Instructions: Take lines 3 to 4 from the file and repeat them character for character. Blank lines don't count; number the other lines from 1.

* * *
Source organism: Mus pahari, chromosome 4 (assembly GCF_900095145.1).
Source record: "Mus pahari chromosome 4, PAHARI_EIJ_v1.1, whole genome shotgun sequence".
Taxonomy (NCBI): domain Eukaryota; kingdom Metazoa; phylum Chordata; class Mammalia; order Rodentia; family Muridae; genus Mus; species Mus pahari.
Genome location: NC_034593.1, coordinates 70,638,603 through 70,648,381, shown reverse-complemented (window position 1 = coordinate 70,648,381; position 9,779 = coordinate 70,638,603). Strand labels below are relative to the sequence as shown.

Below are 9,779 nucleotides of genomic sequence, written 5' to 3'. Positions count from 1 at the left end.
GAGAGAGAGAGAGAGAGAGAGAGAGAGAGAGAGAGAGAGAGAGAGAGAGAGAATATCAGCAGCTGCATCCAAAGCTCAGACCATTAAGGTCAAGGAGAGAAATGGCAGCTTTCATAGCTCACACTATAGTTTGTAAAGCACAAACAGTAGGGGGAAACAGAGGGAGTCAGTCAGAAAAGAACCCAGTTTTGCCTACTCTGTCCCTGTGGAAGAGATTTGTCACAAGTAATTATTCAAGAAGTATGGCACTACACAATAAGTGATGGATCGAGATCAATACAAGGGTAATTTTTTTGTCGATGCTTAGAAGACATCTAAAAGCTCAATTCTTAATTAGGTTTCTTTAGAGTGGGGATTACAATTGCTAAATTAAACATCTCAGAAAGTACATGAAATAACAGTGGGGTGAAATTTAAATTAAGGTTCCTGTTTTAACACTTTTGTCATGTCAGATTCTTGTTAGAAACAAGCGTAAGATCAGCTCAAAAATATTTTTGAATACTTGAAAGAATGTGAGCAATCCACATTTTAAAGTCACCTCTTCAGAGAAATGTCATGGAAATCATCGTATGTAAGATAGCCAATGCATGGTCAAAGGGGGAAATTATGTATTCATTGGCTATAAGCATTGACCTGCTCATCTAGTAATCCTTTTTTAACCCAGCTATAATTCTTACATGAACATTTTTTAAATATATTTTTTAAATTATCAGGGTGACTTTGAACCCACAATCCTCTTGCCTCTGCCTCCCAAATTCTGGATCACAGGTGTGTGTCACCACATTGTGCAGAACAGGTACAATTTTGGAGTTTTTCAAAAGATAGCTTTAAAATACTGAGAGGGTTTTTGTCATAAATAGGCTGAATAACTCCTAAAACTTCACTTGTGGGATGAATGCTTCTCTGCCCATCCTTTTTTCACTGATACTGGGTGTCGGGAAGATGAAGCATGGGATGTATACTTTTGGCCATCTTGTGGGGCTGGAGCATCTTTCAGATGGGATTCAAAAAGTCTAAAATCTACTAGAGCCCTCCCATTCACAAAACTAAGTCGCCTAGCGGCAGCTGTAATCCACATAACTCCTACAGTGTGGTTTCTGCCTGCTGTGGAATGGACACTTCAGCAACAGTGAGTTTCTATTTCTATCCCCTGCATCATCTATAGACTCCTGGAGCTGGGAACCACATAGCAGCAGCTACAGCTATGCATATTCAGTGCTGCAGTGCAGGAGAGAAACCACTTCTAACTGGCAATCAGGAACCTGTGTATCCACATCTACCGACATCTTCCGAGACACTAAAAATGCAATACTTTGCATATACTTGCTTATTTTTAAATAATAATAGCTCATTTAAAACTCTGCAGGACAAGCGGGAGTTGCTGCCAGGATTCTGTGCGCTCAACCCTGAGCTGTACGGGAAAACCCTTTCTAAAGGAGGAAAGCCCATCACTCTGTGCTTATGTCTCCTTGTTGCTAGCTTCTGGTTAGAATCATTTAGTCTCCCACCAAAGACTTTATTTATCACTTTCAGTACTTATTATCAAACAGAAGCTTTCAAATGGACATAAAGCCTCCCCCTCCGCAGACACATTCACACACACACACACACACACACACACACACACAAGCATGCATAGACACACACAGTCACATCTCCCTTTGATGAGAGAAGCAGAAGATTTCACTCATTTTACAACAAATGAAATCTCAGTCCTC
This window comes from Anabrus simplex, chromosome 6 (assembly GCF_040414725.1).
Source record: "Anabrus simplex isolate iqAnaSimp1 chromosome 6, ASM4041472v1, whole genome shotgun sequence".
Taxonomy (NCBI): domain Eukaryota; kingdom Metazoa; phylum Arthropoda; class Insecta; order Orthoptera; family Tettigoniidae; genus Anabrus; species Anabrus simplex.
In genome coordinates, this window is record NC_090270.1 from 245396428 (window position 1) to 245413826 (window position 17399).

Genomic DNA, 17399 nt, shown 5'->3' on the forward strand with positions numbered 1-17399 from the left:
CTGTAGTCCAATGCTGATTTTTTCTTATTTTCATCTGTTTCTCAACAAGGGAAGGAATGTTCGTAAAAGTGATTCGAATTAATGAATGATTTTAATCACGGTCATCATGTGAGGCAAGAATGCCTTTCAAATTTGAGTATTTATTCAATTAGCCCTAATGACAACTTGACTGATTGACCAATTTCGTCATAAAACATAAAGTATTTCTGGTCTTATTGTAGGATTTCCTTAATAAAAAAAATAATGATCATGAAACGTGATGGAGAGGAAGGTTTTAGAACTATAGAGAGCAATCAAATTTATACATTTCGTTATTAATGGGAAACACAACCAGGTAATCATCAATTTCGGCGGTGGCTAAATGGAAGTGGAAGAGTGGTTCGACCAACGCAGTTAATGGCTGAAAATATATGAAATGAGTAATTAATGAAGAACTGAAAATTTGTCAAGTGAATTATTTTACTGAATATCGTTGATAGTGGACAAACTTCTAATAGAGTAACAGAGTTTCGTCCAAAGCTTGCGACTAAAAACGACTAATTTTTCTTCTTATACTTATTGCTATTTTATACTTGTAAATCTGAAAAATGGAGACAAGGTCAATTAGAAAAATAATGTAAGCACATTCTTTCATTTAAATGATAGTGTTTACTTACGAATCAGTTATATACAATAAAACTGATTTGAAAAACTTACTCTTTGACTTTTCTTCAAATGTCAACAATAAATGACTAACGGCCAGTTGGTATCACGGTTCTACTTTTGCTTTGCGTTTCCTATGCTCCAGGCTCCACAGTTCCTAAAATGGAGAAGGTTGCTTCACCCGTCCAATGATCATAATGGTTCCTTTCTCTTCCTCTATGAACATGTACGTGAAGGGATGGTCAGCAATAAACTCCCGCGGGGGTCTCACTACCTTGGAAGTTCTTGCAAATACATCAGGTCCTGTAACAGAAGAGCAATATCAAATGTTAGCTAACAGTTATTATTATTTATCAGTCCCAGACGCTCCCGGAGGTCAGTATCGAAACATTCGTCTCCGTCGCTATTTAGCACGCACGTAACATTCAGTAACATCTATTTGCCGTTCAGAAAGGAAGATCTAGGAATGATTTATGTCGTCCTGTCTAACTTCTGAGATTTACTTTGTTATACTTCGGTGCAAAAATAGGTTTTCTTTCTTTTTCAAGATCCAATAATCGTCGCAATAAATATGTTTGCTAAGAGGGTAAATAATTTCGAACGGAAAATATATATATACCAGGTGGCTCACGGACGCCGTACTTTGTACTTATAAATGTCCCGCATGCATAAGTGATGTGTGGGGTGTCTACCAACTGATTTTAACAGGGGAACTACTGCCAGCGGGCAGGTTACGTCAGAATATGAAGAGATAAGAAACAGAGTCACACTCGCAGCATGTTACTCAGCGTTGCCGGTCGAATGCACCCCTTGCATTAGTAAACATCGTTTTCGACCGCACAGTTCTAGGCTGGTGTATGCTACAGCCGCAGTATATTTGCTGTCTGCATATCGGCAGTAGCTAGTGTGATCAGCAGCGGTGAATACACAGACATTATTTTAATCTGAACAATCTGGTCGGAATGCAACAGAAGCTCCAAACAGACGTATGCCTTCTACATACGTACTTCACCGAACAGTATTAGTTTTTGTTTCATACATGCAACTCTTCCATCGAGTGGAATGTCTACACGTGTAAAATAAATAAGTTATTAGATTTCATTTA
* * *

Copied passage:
Taxonomy (NCBI): domain Eukaryota; kingdom Metazoa; phylum Chordata; class Mammalia; order Rodentia; family Muridae; genus Mus; species Mus pahari.
Genome location: NC_034593.1, coordinates 70,638,603 through 70,648,381, shown reverse-complemented (window position 1 = coordinate 70,648,381; position 9,779 = coordinate 70,638,603). Strand labels below are relative to the sequence as shown.